Front cover of ‘The Most Lamentable Tragedy’
by Ed Biggs
New Jersey punk rock four-piece Titus Andronicus made one of the most celebrated underground albums of the decade so far with their second effort, 2010’s The Monitor, an audacious concept album about the American Civil War that scraped the depths of the national psyche and came up with treasures aplenty. Their troubled lead singer, Patrick Stickles, won plenty of fans for his cuttingly incisive lyrics and his songs’ intricate arrangements. However, its follow-up, 2012’s Local Business, underwhelmed many of these fans (despite being pretty decent), meaning Titus Andronicus have had to dig deep to unite all these converts once again.
What they’ve come up with is their second masterpiece in half a decade. The Most Lamentable Tragedy is pretty daunting on the face of it: a 29-track, 93-minute long rock opera divided into five parts, that not only rarely fails to hold the listener’s attention (a minor miracle in its own right) but frequently transcends the weighty subject matter and should fully restore their reputation for staunchly independent punk rock thrills. In a similar fashion to Hüsker Dü’s classic 1984 double album Zen Arcade, the narrative is loosely based around a character called ‘Our Hero’, an obviously biographically-based construct who is plagued by self-esteem issues and mental health disorders. The character encounters a doppelganger who is physically identical but psychologically straight, sober and satisfied, and tries to convince Our Hero that the answers to his problems lie within himself.
By doing this, Stickles has built a fictional mechanism to play out his personal torment by proxy, a conceit upon which to project his roiling mixture of neurosis, inner pain and self-loathing and therefore validate his emotions. It works much, much more effectively than the often flinchingly uncomfortable Local Business. Just like the grotesquely excessively bloodshed of the Shakespeare play from which the band takes its name, you can’t take your eyes away as the carnage of TMLT unfolds.
Not only is it the most ambitious Titus Andronicus album yet in terms of structure and arrangement, they’re also louder than ever before. The volleys of melodic punk on the first proper track (in length, they range from seven seconds to nearly 10 minutes) ‘No Future Part IV: No Future Triumphant’, which sees Stickles drop a huge range of generational signifiers to indicate the album’s massive scope (rhyming “Rolling Stones” with “broken homes”), gets things off to a blazing start. Despite the dark and graphic imagery, with lyrics like “flesh that roasts on smouldering coals”, Titus Andronicus achieve the same kind of uplifting catharsis as Springsteen or The Hold Steady. The noisy, rattling punk of ‘Dimed Out’ (referring to when every dial on an amp is turned up full) is a thrash-tastic highlight, but moments like this are often placed next to lean, clear moments of traditional rock like ‘Fired Up’, presenting a neat schizophrenic dichotomy in styles that reflects Our Hero’s inner torment.
The muscular, straining-at-the-leash full throttle punk of ‘Stranded (On My Own)’ and the sleazy, Primal Scream-esque bar-room blues of ‘Lonely Boy’ see Stickles channelling the same emotions in different ways – on the latter, he’s revelling in his isolation rather than raging against it. The twin 9 minute centrepieces ‘More Perfect Union’, which ramps up the tension from a beginning of muffled drums to a breakneck sprint to the finish line, and the oblique ‘(S)HE SAID / (S)HE SAID’ with its deep, almost Black Sabbath feel, are the showstoppers. On the second, Stickles spans everything from his eating disorder to his fear of selling out to the male pysche’s sense of sexual entitlement. “I need to buy something (or) eat something (or) fuck someone…” begin most of his lyrics, and it’s an expertly paced track that really gives insight into its author. That sense that, despite the narrative conceit, Stickles’ id is never particularly deep below the surface makes the whole album easily relatable.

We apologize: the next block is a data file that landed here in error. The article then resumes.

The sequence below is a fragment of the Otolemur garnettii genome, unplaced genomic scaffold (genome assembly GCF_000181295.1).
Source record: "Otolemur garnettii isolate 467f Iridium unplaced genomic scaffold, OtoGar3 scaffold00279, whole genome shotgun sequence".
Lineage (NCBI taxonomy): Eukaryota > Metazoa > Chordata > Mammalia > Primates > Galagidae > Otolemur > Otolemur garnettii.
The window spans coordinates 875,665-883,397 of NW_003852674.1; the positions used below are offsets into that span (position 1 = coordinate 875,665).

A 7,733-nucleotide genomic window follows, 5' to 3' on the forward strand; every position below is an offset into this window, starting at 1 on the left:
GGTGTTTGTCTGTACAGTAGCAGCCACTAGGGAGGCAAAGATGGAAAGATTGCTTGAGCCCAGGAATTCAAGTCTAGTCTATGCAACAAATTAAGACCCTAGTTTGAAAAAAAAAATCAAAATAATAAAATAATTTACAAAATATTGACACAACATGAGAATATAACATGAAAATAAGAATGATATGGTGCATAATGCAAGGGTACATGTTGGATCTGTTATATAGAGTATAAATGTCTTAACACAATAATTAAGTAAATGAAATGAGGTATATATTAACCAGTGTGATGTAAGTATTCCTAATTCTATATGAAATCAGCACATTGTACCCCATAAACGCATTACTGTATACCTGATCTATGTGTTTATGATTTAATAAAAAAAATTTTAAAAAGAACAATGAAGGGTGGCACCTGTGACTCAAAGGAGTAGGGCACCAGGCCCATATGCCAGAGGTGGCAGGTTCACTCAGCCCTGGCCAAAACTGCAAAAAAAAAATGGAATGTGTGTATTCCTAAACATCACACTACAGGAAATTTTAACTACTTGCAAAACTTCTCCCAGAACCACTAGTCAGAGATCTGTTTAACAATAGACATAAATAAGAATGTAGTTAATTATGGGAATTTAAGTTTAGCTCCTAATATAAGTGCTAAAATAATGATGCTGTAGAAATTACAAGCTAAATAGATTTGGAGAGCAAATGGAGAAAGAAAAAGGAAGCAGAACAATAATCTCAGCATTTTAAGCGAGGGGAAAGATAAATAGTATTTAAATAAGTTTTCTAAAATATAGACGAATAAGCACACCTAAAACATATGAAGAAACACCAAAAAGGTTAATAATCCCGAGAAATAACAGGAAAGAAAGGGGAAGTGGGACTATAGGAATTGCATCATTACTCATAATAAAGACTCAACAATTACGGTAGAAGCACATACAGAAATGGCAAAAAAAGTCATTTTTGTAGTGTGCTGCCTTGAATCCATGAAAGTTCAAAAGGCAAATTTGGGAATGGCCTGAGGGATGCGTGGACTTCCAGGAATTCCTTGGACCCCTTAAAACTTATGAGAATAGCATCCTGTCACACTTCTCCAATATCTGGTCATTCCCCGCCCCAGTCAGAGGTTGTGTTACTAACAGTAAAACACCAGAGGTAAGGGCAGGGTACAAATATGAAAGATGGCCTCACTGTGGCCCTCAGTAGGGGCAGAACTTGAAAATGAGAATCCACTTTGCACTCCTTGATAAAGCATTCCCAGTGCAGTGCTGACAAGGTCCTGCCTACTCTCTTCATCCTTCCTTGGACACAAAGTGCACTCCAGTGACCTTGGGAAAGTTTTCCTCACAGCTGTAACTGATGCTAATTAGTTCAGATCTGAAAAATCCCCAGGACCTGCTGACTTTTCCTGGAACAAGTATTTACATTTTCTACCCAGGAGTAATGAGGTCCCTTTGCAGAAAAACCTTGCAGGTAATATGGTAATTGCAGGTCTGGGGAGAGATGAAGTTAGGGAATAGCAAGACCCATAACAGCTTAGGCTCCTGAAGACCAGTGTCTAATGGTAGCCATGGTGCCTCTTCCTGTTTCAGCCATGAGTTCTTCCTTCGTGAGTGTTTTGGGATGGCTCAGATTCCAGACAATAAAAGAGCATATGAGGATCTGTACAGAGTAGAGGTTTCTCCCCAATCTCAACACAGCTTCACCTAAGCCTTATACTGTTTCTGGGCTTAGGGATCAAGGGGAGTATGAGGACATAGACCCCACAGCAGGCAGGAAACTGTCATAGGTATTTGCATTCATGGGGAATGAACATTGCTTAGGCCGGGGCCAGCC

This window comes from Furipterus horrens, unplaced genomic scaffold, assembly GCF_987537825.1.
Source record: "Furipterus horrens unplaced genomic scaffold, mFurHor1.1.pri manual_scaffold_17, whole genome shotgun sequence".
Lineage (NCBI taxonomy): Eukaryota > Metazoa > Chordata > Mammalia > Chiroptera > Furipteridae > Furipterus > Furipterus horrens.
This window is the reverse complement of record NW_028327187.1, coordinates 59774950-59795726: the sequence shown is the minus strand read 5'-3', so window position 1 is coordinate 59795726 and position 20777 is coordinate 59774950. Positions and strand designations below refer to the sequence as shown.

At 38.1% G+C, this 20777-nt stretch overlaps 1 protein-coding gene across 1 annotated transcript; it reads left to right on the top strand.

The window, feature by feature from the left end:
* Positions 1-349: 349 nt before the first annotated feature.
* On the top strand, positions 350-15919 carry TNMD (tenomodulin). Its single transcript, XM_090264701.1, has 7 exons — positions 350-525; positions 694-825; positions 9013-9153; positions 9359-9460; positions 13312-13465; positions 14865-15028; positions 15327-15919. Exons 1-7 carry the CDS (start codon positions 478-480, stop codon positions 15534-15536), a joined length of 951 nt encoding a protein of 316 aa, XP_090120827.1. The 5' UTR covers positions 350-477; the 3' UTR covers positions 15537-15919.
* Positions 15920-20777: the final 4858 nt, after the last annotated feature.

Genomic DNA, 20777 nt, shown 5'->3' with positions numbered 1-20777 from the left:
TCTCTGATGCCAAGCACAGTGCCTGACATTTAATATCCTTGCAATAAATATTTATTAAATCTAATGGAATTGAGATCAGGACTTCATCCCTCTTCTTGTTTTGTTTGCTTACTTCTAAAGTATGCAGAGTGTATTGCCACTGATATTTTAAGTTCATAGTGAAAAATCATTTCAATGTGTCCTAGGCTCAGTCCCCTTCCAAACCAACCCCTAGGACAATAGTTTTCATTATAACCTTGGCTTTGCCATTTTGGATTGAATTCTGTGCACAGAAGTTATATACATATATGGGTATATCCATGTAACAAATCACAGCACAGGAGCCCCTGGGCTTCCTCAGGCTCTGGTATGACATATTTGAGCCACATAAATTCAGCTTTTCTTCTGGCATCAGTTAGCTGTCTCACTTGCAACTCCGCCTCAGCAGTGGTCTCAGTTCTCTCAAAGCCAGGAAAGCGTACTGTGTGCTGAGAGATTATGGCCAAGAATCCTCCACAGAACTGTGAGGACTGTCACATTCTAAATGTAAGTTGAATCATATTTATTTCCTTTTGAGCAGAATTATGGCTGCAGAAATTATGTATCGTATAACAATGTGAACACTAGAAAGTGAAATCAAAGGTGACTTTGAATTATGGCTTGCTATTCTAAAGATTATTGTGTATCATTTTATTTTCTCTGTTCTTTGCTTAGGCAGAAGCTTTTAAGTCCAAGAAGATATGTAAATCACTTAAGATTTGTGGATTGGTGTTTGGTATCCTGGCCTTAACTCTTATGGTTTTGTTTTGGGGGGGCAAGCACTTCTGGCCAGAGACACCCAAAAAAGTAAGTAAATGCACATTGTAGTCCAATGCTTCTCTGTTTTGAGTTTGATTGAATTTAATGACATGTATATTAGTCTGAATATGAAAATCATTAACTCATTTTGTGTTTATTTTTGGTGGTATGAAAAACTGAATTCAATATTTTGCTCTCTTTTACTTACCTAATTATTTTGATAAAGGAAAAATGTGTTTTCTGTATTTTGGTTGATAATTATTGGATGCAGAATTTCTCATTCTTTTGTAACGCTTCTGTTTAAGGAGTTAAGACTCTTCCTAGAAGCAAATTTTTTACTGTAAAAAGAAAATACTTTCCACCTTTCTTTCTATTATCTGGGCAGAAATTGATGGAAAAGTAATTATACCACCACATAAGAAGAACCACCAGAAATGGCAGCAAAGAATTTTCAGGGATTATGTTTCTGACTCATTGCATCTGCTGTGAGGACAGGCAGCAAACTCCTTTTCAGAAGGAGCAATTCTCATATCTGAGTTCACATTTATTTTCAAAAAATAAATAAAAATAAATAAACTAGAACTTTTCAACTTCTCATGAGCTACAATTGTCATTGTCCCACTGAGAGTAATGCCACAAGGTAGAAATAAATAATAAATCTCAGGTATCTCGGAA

The second half admittedly contains one mis-step, a strange choral version of ‘Auld Lang Syne’ that doesn’t seem to fit, but not even Tommy, still the gold standard for rock operas, is perfect. There’s more than enough musical variation to pique the interest of even the least familiar listener to this genre. ‘Into The Void (Filler)’ channels the raw rockabilly feel of Drenge’s recent album, and this is placed in between the campy fun of ‘I’m Going Insane (Finish Him)’ and the piano-led ‘No Future Part V: Endless Dreaming’, which steers clear of soporifics to underscore the unresolved crisis at the centre of Our Hero. ‘Fatal Flaw’ is personal to Stickles, but also references the dramatic mechanism by which any character in a tragic play becomes tragic, and it reminds you that TMLT is actually a show. As Consequence of Sound have already pointed out, despite the dozens of literary and musical allusions, you don’t need to get any of them to enjoy TMLT. In their words, it’s a “batshit crazy rock opera about what it’s like to be batshit crazy.”
Far more than just a ‘rock opera’, with all the folly and excess that normally entails, TMLT is also an extended allegory for the experience of manic depression, with Stickles’ personality and songwriting capable of holding the entire unholy edifice together. It never comes across as merely ‘confessional’ or emoting, which can often be quite artificial qualities when applied to loud music. There’s a genuine pain that remains unresolved despite the narrative arc, an unsettling question-mark that means this record will likely be regarded as the equal of, if not better than, The Monitor in terms of its profundity. (9/10)
Listen to The Most Lamentable Tragedy here!
Tags: album, Ed Biggs, Patrick Stickles, review, The Most Lamentable Tragedy, Titus Andronicus
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